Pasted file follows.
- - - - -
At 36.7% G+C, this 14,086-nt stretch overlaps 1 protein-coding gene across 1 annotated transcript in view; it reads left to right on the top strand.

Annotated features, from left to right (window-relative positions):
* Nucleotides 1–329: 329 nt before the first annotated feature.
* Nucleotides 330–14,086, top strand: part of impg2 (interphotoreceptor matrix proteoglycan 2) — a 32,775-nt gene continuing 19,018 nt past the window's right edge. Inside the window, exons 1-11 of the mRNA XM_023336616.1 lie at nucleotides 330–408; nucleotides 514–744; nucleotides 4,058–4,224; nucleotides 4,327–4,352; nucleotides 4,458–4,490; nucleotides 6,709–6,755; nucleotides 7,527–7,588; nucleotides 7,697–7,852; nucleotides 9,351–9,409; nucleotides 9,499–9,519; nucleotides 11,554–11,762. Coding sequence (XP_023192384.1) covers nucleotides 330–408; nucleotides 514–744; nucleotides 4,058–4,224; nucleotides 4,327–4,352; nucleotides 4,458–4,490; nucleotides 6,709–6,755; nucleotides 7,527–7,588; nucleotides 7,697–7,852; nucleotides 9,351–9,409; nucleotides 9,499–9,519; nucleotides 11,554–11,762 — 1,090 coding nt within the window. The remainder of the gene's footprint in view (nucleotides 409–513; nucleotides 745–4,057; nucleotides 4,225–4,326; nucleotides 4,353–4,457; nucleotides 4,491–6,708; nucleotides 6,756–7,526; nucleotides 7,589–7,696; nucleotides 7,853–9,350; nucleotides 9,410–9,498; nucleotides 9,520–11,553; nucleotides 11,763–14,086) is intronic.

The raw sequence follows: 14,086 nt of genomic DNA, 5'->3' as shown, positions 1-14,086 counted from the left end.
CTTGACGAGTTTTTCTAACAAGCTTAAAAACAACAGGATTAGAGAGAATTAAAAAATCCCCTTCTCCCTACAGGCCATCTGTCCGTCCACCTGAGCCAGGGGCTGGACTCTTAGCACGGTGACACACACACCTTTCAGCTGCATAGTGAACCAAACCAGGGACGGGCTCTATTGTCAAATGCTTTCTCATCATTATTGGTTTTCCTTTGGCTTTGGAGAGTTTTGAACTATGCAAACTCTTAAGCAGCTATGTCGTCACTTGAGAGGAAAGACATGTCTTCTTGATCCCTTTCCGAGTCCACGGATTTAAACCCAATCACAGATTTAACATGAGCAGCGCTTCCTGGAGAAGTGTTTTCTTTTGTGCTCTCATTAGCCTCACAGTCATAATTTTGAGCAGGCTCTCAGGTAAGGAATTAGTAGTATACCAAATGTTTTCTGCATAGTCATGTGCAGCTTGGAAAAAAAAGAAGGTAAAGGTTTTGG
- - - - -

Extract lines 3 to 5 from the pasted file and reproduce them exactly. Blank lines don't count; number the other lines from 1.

* Nucleotides 1–329: 329 nt before the first annotated feature.
* Nucleotides 330–14,086, top strand: part of impg2 (interphotoreceptor matrix proteoglycan 2) — a 32,775-nt gene continuing 19,018 nt past the window's right edge. Inside the window, exons 1-11 of the mRNA XM_023336616.1 lie at nucleotides 330–408; nucleotides 514–744; nucleotides 4,058–4,224; nucleotides 4,327–4,352; nucleotides 4,458–4,490; nucleotides 6,709–6,755; nucleotides 7,527–7,588; nucleotides 7,697–7,852; nucleotides 9,351–9,409; nucleotides 9,499–9,519; nucleotides 11,554–11,762. Coding sequence (XP_023192384.1) covers nucleotides 330–408; nucleotides 514–744; nucleotides 4,058–4,224; nucleotides 4,327–4,352; nucleotides 4,458–4,490; nucleotides 6,709–6,755; nucleotides 7,527–7,588; nucleotides 7,697–7,852; nucleotides 9,351–9,409; nucleotides 9,499–9,519; nucleotides 11,554–11,762 — 1,090 coding nt within the window. The remainder of the gene's footprint in view (nucleotides 409–513; nucleotides 745–4,057; nucleotides 4,225–4,326; nucleotides 4,353–4,457; nucleotides 4,491–6,708; nucleotides 6,756–7,526; nucleotides 7,589–7,696; nucleotides 7,853–9,350; nucleotides 9,410–9,498; nucleotides 9,520–11,553; nucleotides 11,763–14,086) is intronic.

The raw sequence follows: 14,086 nt of genomic DNA, 5'->3' as shown, positions 1-14,086 counted from the left end.